Hong Kong’s all-day ban on eating at restaurants will last just 48 hours, after the government caved in to public pressure on Thursday and reversed a decision made following a spike in Covid-19 cases.
The U-turn came as the city registered another record-high 149 newly confirmed coronavirus cases, the ninth straight day of triple-digit rises, pushing the city’s tally to 3,151, with 25 Covid-19 deaths, including the latest, an 80-year-old male patient.
The figures also put mounting pressure on the government to carry out citywide virus tests for residents as suggested by leading Chinese infectious disease expert Zhong Nanshan.
A source, meanwhile, told the Post that Secretary for Food and Health Professor Sophia Chan Siu-chee led a team to Shenzhen on Thursday to meet mainland officials. Discussions centred on how the mainland could support Hong Kong to ramp up its testing capacity and provide more facilities at a new makeshift hospital at the AsiaWorld-Expo exhibition centre.
While axing the dining ban appeared to be a remedy for an ill-prepared social-distancing move, political commentators and public health experts said an administration with low credibility was bound to bow to economic and political pressure when trying to contain the virus’ third wave.
The quick switch on banning dining in at breakfast and lunchtime followed widespread criticism when workers were forced to eat by the roadside in heat and rain on Wednesday, when the measure took effect.
While declining to apologise for the policy, Dr Chui Tak-yi, undersecretary for food and health, said it was “not ideal” to see workers having lunch like that.
“We implemented the policy based on public health risks, but it might not have been perfect and the government is willing to listen and amend accordingly,” he said.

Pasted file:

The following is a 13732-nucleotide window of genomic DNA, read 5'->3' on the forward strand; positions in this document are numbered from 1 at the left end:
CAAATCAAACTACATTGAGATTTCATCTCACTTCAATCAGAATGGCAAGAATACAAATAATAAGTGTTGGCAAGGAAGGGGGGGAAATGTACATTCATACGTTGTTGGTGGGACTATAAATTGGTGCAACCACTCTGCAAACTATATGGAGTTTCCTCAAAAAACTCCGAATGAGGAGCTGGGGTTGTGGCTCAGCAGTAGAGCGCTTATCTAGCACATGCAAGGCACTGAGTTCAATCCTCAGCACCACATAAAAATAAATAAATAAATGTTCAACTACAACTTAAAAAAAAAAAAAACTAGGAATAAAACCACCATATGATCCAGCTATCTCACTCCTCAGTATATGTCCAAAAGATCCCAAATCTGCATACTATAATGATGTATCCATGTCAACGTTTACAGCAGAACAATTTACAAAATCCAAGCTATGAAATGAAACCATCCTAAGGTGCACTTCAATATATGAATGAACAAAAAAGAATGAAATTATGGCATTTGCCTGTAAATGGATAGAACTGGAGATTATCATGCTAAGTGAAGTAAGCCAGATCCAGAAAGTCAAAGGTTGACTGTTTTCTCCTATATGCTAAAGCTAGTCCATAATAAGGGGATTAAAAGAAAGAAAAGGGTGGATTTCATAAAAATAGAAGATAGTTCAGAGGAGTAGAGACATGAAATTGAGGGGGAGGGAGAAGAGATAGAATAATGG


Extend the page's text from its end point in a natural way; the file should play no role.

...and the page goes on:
“We saw many scenarios where workers had no choice but to eat on the street, and we must deal with that immediately.”
It was announced this week that dining-in services at eateries would be banned completely as part of the most stringent measures to date to combat the virus. Other measures include mandatory mask-wearing at all times, as well as tightened quarantine measures for aircrews and seafarers.
But Chief Executive Carrie Lam Cheng Yuet-ngor’s administration came in for strong criticism on Wednesday, and was accused of not being prepared for the consequences of the ban. People were seen eating under bridges, at transport interchanges, and in air-conditioned corridors in shopping centres.
The government then announced on Wednesday evening it would open 19 community halls for those who had nowhere to eat their lunch. But less than 24 hours later, it withdrew the ban and allowed dine-in services for breakfast and lunch from Friday, with restaurants limited to serving takeaway food from 6pm to 5am.
Establishments can only operate at half capacity and must take stringent epidemic-prevention measures, including allowing only two people per table.
In a statement announcing the reversal, a government spokesman said the purpose of suspending full-day dining was to stop the virus spreading in the community.
“The government once again strongly urges employers to allow their employees to work at home as much as possible, so as to reduce the chance of a large number of employees gathering at breakfast and lunch,” he said.
Others making a U-turn included public health experts Professor David Hui Shu-cheong and Dr Ho Pak-leung.